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On The Firing Line


Working Hard & Pushing The Envelope – Part 1

“I have to stay in my comfort zone. I have to have total control.” Said no successful person ever. How is your shooting go-

ing these days? Getting any better? Are your com- petition scores improving? Or are they stagnant? Are your competition scores a lot lower than your practice scores? Many athletes “try” hard

to improve and certainly want to improve. Yet, their progress slows and they spend lots of time on a score

plateau. Lots of practice seems to have little effect.

Practice vs. Training There is a time and a

place in your training pro- gram for “just shoot” with- out evaluation, judgment, or “fi xing” of problems. This is how you should shoot in a competition. Yet, most prac- tice sessions are constant evaluation, judgment, or “fi x-

ing” of problems. Remem- ber, we will do what we are most used to doing when we are under pressure in com- petition. If we are constantly “fi xing” things, we will fi nd ourselves in that mode in a match and our scores drop. Training is not just shoot-

ing or just fi xing. Training is focused activity. Yes, some- times we do need to evalu- ate and adjust. Other times, we need to “just shoot” with- out care or concern for out- come (score) yet with inten- sity and focus on allowing the shot to unfold properly.

Staying in the Comfort Zone vs. Stepping out- side the Comfort Zone One of the most impor-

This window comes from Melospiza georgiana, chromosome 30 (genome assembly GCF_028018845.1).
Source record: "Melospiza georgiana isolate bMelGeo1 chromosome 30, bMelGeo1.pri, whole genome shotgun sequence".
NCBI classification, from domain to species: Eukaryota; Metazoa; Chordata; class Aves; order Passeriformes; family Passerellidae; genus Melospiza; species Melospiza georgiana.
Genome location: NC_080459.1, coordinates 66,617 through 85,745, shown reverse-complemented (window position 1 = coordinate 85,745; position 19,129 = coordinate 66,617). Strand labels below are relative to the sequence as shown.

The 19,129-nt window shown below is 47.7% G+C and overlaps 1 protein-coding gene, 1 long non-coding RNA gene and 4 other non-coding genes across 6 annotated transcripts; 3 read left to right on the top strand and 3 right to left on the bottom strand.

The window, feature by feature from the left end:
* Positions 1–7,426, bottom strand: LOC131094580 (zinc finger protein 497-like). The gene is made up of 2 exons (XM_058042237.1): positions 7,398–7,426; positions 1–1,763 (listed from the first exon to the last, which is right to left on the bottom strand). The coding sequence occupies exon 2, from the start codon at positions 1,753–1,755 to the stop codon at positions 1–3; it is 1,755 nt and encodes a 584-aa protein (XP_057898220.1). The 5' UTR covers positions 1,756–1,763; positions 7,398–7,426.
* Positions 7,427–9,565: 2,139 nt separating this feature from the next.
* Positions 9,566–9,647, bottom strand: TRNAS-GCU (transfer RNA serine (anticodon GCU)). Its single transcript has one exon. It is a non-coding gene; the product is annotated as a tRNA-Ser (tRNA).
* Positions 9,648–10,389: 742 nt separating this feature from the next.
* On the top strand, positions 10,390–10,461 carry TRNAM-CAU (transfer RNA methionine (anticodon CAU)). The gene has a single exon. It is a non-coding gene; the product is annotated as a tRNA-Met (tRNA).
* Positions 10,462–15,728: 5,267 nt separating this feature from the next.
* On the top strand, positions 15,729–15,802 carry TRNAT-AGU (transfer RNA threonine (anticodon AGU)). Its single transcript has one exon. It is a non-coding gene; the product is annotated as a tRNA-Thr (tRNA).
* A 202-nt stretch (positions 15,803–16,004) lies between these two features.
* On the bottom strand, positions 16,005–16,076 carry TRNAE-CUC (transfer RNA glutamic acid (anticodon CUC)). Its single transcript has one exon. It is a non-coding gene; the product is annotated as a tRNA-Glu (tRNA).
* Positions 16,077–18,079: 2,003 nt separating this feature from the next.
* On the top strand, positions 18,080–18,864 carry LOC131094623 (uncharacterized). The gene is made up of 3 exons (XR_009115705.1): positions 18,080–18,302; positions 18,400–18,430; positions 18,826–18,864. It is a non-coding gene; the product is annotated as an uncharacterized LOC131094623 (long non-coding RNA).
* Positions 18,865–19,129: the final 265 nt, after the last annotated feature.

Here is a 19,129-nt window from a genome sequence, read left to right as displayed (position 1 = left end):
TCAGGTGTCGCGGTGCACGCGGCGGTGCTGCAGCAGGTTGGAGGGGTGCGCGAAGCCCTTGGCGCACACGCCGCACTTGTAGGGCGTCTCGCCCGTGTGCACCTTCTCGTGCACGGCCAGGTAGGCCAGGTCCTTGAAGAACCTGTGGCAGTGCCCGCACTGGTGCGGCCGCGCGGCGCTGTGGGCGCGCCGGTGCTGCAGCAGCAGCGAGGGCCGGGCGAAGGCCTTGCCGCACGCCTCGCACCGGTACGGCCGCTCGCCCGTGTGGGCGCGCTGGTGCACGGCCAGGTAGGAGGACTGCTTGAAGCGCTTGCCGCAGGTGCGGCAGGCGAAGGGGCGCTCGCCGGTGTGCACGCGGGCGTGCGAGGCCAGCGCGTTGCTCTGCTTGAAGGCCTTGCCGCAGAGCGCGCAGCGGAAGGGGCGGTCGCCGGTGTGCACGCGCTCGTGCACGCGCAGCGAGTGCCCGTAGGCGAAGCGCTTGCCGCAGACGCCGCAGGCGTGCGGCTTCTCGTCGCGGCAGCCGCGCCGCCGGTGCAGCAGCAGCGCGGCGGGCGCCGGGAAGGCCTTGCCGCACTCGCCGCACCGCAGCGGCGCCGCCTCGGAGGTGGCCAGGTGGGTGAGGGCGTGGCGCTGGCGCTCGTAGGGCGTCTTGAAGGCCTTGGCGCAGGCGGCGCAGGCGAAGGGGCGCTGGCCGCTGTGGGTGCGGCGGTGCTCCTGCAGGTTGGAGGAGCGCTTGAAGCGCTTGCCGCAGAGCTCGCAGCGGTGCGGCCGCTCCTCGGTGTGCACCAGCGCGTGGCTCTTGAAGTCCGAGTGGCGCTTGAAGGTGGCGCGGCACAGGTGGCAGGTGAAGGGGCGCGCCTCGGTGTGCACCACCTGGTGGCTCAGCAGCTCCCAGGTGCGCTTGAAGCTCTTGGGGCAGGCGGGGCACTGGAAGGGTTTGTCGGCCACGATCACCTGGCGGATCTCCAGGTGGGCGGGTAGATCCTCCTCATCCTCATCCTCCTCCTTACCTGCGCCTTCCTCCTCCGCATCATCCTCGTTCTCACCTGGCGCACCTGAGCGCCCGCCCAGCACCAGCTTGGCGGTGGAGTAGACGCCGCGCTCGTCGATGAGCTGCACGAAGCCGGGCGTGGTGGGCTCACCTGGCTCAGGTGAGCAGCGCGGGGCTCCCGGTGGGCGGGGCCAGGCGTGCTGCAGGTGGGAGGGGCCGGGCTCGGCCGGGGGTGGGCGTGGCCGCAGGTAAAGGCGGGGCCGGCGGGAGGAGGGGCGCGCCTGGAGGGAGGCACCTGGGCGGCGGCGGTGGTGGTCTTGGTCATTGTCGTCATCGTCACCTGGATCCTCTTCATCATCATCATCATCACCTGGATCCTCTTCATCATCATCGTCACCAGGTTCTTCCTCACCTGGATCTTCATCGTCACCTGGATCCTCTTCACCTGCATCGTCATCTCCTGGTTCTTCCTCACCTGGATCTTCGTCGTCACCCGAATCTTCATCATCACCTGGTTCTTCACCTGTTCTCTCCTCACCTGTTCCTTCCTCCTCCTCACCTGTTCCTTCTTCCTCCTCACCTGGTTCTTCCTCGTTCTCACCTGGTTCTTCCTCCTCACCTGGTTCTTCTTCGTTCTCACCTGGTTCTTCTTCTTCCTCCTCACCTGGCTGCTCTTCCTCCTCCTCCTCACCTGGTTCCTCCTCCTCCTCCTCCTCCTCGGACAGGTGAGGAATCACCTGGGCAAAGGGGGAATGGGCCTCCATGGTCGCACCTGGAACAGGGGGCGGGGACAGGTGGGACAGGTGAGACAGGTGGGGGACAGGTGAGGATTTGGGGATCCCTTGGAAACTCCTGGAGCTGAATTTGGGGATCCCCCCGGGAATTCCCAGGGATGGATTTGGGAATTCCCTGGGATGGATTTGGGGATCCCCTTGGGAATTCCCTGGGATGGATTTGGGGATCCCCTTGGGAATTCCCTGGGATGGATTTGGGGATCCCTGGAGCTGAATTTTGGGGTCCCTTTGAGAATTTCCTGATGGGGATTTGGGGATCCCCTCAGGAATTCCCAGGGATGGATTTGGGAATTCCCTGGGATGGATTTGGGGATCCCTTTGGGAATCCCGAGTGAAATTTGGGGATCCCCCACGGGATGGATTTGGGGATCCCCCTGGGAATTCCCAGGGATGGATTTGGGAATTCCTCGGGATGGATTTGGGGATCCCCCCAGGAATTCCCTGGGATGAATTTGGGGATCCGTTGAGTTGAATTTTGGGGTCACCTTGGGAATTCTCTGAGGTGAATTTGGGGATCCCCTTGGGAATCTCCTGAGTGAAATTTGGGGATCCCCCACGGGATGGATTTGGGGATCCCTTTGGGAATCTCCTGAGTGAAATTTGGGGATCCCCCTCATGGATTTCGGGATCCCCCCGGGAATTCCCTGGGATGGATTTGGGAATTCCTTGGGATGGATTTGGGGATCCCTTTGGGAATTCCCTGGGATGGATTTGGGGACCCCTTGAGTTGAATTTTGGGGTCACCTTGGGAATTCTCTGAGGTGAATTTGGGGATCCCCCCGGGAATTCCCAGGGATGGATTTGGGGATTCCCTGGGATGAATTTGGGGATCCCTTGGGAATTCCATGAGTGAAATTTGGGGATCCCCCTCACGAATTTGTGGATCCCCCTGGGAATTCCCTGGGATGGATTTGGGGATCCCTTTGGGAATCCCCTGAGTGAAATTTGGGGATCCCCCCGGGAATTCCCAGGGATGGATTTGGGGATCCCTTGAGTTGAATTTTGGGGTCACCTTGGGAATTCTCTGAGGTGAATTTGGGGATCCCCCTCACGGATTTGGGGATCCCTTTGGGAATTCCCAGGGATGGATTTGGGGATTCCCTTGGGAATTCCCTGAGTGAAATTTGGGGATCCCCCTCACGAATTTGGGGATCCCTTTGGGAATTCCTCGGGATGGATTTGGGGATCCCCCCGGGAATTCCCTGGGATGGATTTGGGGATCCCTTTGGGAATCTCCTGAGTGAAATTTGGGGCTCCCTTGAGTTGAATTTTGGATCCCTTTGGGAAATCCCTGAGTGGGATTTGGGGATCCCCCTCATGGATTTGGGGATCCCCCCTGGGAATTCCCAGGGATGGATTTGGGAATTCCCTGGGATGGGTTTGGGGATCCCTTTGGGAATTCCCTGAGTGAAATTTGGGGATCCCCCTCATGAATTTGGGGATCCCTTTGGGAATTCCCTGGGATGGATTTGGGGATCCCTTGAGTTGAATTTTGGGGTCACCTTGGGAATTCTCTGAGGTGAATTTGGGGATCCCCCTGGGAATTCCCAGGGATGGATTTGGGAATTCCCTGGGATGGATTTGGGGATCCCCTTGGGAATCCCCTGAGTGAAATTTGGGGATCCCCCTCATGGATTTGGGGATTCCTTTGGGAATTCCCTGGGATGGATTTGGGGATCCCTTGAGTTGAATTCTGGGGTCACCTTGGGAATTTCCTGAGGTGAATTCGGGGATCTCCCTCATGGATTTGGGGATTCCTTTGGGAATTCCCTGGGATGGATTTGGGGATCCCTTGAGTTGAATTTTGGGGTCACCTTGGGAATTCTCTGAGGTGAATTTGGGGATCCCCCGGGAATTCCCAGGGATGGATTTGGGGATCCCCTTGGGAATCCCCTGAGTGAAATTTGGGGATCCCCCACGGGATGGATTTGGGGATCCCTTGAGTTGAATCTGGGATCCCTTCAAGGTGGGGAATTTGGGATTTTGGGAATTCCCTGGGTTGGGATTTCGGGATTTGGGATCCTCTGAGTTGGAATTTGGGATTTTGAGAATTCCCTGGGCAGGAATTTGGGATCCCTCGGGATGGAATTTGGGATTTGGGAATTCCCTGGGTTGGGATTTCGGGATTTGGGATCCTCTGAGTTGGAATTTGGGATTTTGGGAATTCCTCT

tant aspects of training is forcing ourselves out of our comfort zone. We only improve when

we force ourselves (or our coaches force us) out of our comfort zone. Our sport is not about shooting at tar- gets. No sport is about doing the actual sport. All sports are about learning to thrive and excel under pressure in the spotlight and in the heat of the moment. Sport

We only improve when we force ourselves (or our coaches force us) out of our comfort zone.

is about learning about our- selves, growing, and learn- ing how to compete well. Intensity training — that

is, training where the athlete cares about the outcome — is required in order to 1) learn how to thrive under pressure, 2) prevent chok- ing and 3) set the stage for entering fl ow state (the so- called “zone”). The more time an athlete

spends in intensity training, the faster he or she learns to thrive and the more con- fi dent they become in his or her abilities. This allows them to trust their train- ing and “just shoot” with- out control. The results are amazing.

Putting The Concept To Work This past August, I ran an

advanced weekend training camp for a group of pistol athletes. Their ages: one was 19, two were 16, two were 14, three were 13, and two were 12. Their ex- perience in target shooting ranged from a few months to a few years. We spent very little time

in the mode to “tweak” or “fi x” details about their po- sition, area of aim, trigger technique, or other physi- cal and technical aspects of their shooting, since they and their coaches can work on these items at their own

56 USA Shooting News | March 2015

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